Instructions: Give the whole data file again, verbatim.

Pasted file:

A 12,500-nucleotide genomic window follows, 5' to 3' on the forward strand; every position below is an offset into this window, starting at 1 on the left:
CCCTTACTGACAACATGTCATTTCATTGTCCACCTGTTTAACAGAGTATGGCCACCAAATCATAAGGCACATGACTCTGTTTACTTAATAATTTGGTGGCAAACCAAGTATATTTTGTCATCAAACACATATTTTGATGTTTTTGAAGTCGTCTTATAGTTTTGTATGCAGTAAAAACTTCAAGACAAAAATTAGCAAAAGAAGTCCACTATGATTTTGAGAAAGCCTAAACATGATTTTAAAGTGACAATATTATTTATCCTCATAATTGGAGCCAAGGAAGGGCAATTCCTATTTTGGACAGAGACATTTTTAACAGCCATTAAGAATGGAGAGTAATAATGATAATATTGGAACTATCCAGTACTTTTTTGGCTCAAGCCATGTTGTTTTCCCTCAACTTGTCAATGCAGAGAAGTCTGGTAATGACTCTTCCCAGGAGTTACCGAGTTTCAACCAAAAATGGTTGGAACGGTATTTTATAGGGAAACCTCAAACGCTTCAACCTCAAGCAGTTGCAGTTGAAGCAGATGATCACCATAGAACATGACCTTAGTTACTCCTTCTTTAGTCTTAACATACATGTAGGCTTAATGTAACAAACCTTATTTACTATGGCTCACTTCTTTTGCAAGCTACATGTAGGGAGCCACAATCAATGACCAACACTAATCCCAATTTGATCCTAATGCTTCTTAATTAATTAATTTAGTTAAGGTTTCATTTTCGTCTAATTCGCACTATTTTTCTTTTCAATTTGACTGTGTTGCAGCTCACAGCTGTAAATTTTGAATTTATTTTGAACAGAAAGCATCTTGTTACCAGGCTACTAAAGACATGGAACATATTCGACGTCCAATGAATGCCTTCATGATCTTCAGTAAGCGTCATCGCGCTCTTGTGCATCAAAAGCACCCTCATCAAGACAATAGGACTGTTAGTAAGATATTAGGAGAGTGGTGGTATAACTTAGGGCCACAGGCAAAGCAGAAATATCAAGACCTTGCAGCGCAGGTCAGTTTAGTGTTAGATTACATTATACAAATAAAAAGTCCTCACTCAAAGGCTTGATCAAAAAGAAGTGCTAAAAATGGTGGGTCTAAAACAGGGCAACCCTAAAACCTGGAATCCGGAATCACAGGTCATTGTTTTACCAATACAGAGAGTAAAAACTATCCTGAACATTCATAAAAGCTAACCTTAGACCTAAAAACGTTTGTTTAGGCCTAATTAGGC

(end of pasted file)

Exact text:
A 12,500-nucleotide genomic window follows, 5' to 3' on the forward strand; every position below is an offset into this window, starting at 1 on the left:
CCCTTACTGACAACATGTCATTTCATTGTCCACCTGTTTAACAGAGTATGGCCACCAAATCATAAGGCACATGACTCTGTTTACTTAATAATTTGGTGGCAAACCAAGTATATTTTGTCATCAAACACATATTTTGATGTTTTTGAAGTCGTCTTATAGTTTTGTATGCAGTAAAAACTTCAAGACAAAAATTAGCAAAAGAAGTCCACTATGATTTTGAGAAAGCCTAAACATGATTTTAAAGTGACAATATTATTTATCCTCATAATTGGAGCCAAGGAAGGGCAATTCCTATTTTGGACAGAGACATTTTTAACAGCCATTAAGAATGGAGAGTAATAATGATAATATTGGAACTATCCAGTACTTTTTTGGCTCAAGCCATGTTGTTTTCCCTCAACTTGTCAATGCAGAGAAGTCTGGTAATGACTCTTCCCAGGAGTTACCGAGTTTCAACCAAAAATGGTTGGAACGGTATTTTATAGGGAAACCTCAAACGCTTCAACCTCAAGCAGTTGCAGTTGAAGCAGATGATCACCATAGAACATGACCTTAGTTACTCCTTCTTTAGTCTTAACATACATGTAGGCTTAATGTAACAAACCTTATTTACTATGGCTCACTTCTTTTGCAAGCTACATGTAGGGAGCCACAATCAATGACCAACACTAATCCCAATTTGATCCTAATGCTTCTTAATTAATTAATTTAGTTAAGGTTTCATTTTCGTCTAATTCGCACTATTTTTCTTTTCAATTTGACTGTGTTGCAGCTCACAGCTGTAAATTTTGAATTTATTTTGAACAGAAAGCATCTTGTTACCAGGCTACTAAAGACATGGAACATATTCGACGTCCAATGAATGCCTTCATGATCTTCAGTAAGCGTCATCGCGCTCTTGTGCATCAAAAGCACCCTCATCAAGACAATAGGACTGTTAGTAAGATATTAGGAGAGTGGTGGTATAACTTAGGGCCACAGGCAAAGCAGAAATATCAAGACCTTGCAGCGCAGGTCAGTTTAGTGTTAGATTACATTATACAAATAAAAAGTCCTCACTCAAAGGCTTGATCAAAAAGAAGTGCTAAAAATGGTGGGTCTAAAACAGGGCAACCCTAAAACCTGGAATCCGGAATCACAGGTCATTGTTTTACCAATACAGAGAGTAAAAACTATCCTGAACATTCATAAAAGCTAACCTTAGACCTAAAAACGTTTGTTTAGGCCTAATTAGGC